Roseland proposed tearing down the Notre Dame des Canadiens Church in 2017 to build 85 more apartments, but backed out of the plan before the church came down.
The ideal development will provide a significant amount of density, Murray said, complementary to other downtown hubs such as the upcoming Mercantile Rooftop Bar and Restaurant and Ruth’s Chris Steakhouse planned at the Mercantile Center.
According to the parcel’s listing, the 1.69-acre lot at 5 Salem Square is a $2.4 million investment, previously occupied by the Notre Dame des Canadiens Church, which was torn down in September 2018.
Real estate broker Sandra Annunziata said the demand within the rental industry is strong, especially with Boston residents relocating to Worcester, finding the downtown luxury apartments appealing.
Annunziata, who owns S & R Properties in Leicester, said she has rental clients who favor big apartments but in recent years have been getting priced out as buildings are bought and taken over by higher-end managers.
“There’s a big demand for apartments but unfortunately the apartments have skyrocketed in price,” she said. “With the prices of the big buildings rising, they need more money in rent to offset the cost of it so it’s a tough situation.”
Annunziata said clients often call her to find apartments or homes west of the city where prices are lower as Worcester loses any affordable downtown housing.
“What we’re seeing is the ones who are renting them at this higher price, they’re coming from the Boston area because a lot of them are working remote now,” she said. “They’re being priced out of the Boston market. Our area is much lower in price and there’s a lot going on in Worcester so it is very appealing, but the people that were born here and live here are having a hard time paying for sure.”
Luxury apartments downtown such as 145 Front, the 6Hundred and the Grid are culprits of the rising median price of housing downtown. Annuziata said she suspects many of the people occupying the buildings aren’t Worcester natives but more Boston transplants looking for higher-end housing at a fraction of Boston’s price, while Worcester residents continue to be priced out of their homes.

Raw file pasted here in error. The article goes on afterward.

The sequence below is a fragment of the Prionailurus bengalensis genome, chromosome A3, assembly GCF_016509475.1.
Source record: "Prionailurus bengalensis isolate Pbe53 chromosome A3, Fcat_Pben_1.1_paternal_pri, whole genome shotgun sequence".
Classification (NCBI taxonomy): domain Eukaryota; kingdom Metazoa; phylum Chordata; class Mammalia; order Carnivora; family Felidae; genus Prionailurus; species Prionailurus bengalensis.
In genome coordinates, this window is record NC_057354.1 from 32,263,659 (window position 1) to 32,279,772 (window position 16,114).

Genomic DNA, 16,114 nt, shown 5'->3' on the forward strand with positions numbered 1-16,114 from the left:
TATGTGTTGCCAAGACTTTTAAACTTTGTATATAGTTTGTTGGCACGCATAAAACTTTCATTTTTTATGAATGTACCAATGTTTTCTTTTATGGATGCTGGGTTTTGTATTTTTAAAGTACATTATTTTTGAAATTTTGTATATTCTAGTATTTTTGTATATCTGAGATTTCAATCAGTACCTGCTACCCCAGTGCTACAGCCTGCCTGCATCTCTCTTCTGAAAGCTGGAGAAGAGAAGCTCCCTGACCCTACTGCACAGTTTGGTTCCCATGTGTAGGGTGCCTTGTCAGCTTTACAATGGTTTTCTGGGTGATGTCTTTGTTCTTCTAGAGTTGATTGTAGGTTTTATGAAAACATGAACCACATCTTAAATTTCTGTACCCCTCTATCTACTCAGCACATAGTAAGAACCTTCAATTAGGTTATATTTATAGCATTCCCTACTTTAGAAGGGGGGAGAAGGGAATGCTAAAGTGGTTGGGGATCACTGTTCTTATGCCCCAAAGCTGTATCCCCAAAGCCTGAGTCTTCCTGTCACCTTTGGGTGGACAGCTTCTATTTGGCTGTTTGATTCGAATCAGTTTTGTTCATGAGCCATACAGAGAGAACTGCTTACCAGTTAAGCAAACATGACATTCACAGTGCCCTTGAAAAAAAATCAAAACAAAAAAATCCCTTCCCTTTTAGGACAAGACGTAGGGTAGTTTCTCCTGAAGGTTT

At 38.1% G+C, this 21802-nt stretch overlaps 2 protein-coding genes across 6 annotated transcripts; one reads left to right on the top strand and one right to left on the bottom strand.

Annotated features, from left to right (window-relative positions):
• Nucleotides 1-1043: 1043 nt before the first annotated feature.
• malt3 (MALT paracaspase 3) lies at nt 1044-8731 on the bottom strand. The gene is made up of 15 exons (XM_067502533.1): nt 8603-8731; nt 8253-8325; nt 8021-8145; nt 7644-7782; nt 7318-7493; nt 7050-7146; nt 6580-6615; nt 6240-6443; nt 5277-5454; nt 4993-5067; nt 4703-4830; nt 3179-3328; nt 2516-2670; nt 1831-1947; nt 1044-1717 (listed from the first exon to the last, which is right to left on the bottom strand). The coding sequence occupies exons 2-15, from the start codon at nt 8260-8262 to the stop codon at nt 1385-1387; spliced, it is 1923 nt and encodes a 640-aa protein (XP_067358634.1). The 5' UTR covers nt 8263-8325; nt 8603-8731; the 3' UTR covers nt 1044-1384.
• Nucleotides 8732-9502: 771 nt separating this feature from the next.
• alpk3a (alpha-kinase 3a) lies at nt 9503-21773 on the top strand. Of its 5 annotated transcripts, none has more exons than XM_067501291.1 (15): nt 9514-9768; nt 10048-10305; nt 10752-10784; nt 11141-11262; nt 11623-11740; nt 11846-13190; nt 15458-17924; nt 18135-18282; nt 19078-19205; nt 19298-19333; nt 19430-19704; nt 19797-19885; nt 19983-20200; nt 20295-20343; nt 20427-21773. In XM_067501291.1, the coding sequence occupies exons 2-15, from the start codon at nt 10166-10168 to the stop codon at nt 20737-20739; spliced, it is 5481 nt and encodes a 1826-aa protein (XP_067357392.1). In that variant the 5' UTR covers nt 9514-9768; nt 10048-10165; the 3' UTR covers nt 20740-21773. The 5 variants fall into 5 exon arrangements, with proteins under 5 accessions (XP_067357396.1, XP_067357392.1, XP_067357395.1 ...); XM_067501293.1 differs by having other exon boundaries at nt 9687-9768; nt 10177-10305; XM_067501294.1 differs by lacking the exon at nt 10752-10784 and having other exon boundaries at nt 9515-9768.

Worcester City Manager Edward M. Augustus Jr. said with the current lasting strength of the housing market, the city has seen more interest around housing than the office market over the past couple years.
“The original plan was for an office building,” Augustus said of the vacant parcels. “There’s been some talk about potentially residential. I think we all like the idea of some retail on the first floor of any building whether it’s residential or office. You want that activation, given the location, and you want it to interact with the hotel, 110 Grill, the two new restaurants coming. You want to keep that energy and to keep stoking that foot traffic on the streets there.”
With the housing market continuing to thrive and Worcester’s population steadily growing, residential developments remain in demand. Worcester’s Canal District is being transformed with the presence of new housing, and Augustus said there’s enough space for development across the city for such projects.
“We’re seeing tremendous demand for developers across the city,” Augustus said. “People recognize the increase in our Census count, they see the strength of the housing market and the market is reflecting that. So developers are coming in and pitching projects that are trying to meet the demand that exists to live here in Worcester.”
Annuziata said rental activity has been slow over the past year with rising prices, but if a new apartment building were to open downtown activity would pick up and residents — such as those from Boston — would occupy the building.
Both Augustus and Murray said the city is waiting for the right developer to come into the picture before making plans for the parcels central to downtown.
“You want to get something that’s going to be consistent and complement what’s already been in place there,” Murray said. “There have been developers that have knocked on the door and come up with proposals but if they don’t fit what the concept or the vision is, then Hanover, Opus or the city don’t see this as a fit.”